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1. Coins of the Greek kings of Northwest India. About 190-140 B.C. Taxila, Pakistan, Museum

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CollectionsArthur Llewellyn Basham
Title: 1. Coins of the Greek kings of Northwest India. About 190-140 B.C. Taxila, Pakistan, Museum
Author(s): Photographer: Basham, Arthur Llewellyn
Keywords: Indo-Greek & Indo-Scythian Periods / Coinage
coinage
mounted transparency set
Series/Report no.: Basham Collection
Description: Ghandaran art centers in the west of India at the capitals of Pushkalavati (modern Charsadda) located on the junction of the Swat and Kabul Rivers, tributaries of the Indus, and at Taxila in Rawalpindi, the eastern-most portion of the Ghandaran region. The importance of the area was mainly derived from its location along a major trade route which had destinations in the West as well as the Near East. We have very good evidence in the quantity of Graeco-Bactrian coins found in northwest India that trade was lively and cultural exchanges easily brought about cross-influences in the art of Ghandara. Graeco-Bactrian coinage shows a pure Hellenistic style partly because many original western coins were in the region and partly because native minters were excellent copyists. Excavations at Taxila, the eastern capital, show that imports and direct imitations of Hellenistic art were consistently made and that there was a good market for western objects at least to the Ghandara region itself to make the local art feel the effects of western styles. Indian minters even adapted native deities of the sort found on western coinage. Occasionally, for example, an Athena type would show up disguised as the familiar mother-goddess of Indian tradition.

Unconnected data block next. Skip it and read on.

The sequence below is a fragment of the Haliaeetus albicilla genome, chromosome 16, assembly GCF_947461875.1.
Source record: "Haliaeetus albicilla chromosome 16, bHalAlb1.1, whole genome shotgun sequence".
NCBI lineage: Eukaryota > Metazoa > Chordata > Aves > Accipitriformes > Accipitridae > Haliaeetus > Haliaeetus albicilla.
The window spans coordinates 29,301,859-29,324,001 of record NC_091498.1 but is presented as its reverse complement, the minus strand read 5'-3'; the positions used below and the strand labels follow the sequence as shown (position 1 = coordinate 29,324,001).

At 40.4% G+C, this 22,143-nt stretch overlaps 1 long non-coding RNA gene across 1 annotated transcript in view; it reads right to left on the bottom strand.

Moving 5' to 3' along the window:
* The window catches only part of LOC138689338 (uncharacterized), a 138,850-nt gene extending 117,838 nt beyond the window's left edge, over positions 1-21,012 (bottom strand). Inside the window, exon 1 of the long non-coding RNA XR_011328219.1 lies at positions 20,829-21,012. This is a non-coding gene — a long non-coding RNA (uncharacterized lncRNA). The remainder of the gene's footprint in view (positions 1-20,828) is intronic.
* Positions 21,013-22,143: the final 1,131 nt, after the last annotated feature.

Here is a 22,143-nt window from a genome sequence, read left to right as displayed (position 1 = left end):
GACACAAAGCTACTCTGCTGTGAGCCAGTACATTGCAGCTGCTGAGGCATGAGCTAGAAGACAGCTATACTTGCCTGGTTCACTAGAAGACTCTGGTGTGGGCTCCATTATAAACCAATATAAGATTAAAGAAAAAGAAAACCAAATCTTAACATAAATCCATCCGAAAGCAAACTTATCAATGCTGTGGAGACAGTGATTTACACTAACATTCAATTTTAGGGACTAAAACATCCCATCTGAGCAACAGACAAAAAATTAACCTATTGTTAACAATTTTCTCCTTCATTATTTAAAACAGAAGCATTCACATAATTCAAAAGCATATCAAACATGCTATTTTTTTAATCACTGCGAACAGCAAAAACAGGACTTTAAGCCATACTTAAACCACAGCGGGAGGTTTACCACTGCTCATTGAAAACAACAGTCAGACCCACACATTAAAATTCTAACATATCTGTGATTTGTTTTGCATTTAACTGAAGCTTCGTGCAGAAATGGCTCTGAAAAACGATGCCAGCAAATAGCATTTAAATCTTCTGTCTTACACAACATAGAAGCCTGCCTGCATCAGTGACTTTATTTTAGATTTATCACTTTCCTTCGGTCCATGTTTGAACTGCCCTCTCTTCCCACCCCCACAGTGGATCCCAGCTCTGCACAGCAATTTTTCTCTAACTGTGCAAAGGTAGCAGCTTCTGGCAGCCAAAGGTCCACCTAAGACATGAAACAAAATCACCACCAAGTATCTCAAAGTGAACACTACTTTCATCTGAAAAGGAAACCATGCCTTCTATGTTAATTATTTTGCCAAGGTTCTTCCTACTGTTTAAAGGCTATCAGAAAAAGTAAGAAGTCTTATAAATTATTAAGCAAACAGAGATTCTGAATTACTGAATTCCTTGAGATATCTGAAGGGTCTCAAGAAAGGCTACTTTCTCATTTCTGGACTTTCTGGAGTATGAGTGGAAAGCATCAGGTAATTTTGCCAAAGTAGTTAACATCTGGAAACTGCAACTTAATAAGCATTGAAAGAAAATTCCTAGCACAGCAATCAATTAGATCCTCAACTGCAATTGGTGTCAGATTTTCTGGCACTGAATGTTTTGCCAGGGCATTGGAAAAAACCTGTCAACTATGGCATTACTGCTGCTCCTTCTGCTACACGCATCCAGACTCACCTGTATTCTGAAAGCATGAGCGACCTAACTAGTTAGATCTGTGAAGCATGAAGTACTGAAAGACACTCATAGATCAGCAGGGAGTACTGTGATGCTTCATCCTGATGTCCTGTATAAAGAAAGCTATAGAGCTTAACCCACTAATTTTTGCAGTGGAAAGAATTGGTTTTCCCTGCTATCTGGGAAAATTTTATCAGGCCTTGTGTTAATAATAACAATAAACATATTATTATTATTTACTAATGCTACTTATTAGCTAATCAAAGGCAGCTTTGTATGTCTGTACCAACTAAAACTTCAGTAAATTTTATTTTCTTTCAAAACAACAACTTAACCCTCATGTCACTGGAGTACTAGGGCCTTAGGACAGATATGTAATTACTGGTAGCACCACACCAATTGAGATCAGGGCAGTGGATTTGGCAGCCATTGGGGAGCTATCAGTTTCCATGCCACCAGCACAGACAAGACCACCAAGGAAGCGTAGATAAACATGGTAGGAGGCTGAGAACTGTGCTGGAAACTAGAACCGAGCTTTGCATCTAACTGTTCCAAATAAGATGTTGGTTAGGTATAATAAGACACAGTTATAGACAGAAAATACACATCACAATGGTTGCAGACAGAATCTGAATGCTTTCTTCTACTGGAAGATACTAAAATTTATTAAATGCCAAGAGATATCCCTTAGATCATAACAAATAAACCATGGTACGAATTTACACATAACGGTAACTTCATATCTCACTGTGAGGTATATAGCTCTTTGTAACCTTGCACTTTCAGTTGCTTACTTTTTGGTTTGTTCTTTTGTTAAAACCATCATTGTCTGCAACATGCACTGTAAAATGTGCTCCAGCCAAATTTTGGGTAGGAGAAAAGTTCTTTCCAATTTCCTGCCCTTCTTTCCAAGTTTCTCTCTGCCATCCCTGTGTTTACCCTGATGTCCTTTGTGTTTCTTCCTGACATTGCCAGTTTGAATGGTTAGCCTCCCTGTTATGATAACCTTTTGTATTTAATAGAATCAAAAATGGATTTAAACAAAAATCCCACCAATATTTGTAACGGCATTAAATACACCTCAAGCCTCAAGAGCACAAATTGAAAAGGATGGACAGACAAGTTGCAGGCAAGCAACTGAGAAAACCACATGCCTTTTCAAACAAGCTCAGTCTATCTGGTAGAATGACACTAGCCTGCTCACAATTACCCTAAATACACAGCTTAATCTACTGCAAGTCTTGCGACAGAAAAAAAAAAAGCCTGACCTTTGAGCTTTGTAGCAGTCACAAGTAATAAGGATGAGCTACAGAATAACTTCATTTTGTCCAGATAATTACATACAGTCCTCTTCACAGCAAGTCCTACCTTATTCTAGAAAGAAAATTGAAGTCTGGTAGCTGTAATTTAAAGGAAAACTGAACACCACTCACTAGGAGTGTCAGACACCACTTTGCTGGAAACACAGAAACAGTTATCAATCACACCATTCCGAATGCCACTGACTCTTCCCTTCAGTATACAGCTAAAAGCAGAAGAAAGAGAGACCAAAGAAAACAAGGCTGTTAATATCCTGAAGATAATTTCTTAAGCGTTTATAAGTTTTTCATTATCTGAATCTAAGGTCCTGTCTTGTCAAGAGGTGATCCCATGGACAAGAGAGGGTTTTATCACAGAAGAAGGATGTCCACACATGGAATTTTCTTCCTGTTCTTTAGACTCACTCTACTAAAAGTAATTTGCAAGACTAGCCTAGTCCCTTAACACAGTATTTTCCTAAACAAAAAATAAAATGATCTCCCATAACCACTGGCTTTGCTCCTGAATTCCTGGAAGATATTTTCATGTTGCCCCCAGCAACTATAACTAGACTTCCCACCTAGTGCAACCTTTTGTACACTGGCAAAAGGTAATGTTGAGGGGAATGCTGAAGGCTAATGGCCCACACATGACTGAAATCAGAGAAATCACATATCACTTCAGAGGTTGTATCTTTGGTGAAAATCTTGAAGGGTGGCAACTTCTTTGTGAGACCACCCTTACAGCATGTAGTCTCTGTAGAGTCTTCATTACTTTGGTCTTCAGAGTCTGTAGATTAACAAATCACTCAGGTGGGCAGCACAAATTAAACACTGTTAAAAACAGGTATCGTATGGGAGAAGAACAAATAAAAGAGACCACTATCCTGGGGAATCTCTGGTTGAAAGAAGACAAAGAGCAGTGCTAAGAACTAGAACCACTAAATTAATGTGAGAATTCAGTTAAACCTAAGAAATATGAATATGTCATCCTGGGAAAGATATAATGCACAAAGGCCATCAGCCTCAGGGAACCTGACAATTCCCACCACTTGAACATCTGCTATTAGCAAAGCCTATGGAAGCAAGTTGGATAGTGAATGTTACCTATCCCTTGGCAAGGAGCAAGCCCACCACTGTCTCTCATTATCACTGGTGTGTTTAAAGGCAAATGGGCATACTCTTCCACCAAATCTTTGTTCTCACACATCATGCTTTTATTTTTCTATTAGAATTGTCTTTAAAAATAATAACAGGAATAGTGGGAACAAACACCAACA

URI: http://hdl.handle.net/1885/163247
Other Identifiers: ANUA 682-474

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